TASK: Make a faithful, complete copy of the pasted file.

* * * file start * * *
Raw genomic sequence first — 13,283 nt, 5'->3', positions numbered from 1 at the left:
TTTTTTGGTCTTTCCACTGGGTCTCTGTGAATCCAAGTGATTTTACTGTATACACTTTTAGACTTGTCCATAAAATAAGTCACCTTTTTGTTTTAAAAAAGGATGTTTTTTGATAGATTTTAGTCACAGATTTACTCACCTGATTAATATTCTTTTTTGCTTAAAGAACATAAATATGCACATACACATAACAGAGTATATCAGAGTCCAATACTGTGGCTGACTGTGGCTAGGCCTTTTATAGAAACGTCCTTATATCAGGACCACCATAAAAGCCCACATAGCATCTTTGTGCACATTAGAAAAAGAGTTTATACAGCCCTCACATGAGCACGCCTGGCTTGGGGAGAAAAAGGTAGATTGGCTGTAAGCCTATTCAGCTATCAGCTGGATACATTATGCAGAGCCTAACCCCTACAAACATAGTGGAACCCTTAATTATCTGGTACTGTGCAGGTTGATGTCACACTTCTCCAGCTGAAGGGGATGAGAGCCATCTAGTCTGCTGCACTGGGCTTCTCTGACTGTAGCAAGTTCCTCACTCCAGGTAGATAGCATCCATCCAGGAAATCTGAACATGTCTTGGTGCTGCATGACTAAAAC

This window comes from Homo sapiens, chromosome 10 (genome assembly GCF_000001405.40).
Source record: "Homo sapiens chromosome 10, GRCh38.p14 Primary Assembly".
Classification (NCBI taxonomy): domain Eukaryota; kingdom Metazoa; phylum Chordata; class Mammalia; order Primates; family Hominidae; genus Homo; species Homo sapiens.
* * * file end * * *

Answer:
Raw genomic sequence first — 13,283 nt, 5'->3', positions numbered from 1 at the left:
TTTTTTGGTCTTTCCACTGGGTCTCTGTGAATCCAAGTGATTTTACTGTATACACTTTTAGACTTGTCCATAAAATAAGTCACCTTTTTGTTTTAAAAAAGGATGTTTTTTGATAGATTTTAGTCACAGATTTACTCACCTGATTAATATTCTTTTTTGCTTAAAGAACATAAATATGCACATACACATAACAGAGTATATCAGAGTCCAATACTGTGGCTGACTGTGGCTAGGCCTTTTATAGAAACGTCCTTATATCAGGACCACCATAAAAGCCCACATAGCATCTTTGTGCACATTAGAAAAAGAGTTTATACAGCCCTCACATGAGCACGCCTGGCTTGGGGAGAAAAAGGTAGATTGGCTGTAAGCCTATTCAGCTATCAGCTGGATACATTATGCAGAGCCTAACCCCTACAAACATAGTGGAACCCTTAATTATCTGGTACTGTGCAGGTTGATGTCACACTTCTCCAGCTGAAGGGGATGAGAGCCATCTAGTCTGCTGCACTGGGCTTCTCTGACTGTAGCAAGTTCCTCACTCCAGGTAGATAGCATCCATCCAGGAAATCTGAACATGTCTTGGTGCTGCATGACTAAAAC

This window comes from Homo sapiens, chromosome 10 (genome assembly GCF_000001405.40).
Source record: "Homo sapiens chromosome 10, GRCh38.p14 Primary Assembly".
Classification (NCBI taxonomy): domain Eukaryota; kingdom Metazoa; phylum Chordata; class Mammalia; order Primates; family Hominidae; genus Homo; species Homo sapiens.